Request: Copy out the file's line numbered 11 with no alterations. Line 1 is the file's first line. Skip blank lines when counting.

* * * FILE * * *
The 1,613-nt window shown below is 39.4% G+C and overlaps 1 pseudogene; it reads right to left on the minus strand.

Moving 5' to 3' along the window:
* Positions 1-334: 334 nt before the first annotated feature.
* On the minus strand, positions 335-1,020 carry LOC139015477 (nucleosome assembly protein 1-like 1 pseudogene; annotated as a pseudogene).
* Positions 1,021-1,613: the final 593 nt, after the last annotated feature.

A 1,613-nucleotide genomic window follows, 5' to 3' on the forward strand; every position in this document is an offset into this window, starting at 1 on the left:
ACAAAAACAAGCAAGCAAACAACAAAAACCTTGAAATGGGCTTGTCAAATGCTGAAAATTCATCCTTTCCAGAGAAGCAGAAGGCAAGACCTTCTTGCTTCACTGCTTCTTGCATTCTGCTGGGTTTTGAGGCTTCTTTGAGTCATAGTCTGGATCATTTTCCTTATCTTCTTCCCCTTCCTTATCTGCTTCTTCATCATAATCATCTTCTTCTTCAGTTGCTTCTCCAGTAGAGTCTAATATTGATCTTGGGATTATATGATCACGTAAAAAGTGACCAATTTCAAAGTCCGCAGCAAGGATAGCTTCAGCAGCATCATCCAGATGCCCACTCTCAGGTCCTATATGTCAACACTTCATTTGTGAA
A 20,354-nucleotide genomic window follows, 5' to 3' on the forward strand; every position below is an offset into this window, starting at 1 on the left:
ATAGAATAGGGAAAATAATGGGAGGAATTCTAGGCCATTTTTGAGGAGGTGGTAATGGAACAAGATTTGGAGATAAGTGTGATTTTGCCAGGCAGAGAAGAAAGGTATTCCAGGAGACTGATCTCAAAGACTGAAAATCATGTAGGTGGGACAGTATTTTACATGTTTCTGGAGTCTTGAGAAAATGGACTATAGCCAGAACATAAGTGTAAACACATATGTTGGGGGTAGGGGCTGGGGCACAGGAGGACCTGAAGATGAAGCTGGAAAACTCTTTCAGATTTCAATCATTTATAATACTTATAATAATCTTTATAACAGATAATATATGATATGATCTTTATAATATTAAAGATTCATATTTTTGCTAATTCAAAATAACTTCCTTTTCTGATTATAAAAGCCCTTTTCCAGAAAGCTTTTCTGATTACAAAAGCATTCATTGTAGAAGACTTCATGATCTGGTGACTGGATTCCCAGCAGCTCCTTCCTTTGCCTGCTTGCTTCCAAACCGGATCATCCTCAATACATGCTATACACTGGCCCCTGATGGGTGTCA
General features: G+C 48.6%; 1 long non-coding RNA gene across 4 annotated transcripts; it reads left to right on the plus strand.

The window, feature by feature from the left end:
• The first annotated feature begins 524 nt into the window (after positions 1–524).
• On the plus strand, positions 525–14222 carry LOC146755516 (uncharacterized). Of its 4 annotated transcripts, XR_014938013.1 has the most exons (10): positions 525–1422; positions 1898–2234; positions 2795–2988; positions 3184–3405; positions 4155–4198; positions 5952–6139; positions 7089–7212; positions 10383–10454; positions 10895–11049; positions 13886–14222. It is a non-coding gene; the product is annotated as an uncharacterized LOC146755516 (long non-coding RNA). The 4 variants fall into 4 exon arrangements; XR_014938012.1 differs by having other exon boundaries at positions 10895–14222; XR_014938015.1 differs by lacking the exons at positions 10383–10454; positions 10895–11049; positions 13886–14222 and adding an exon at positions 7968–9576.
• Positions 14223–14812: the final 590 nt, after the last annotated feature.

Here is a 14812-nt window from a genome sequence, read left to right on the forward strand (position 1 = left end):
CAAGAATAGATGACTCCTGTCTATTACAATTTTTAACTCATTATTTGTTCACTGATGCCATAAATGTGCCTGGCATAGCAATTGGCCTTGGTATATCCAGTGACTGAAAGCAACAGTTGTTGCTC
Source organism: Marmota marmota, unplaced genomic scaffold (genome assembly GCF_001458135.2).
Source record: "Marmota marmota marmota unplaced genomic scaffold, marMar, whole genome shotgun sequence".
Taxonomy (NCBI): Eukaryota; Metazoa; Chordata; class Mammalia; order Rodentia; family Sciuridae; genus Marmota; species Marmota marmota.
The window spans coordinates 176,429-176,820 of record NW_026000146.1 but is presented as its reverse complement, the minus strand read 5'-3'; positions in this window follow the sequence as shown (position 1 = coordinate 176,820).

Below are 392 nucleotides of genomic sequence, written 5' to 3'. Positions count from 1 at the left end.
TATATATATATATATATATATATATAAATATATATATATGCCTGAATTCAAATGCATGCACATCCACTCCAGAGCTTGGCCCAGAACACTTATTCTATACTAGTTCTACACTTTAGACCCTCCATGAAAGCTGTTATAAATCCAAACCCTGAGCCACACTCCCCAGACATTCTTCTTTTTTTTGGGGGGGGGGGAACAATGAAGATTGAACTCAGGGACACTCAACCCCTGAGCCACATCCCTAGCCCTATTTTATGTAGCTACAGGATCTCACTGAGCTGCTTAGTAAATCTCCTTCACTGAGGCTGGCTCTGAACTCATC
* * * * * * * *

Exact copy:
The window, feature by feature from the left end: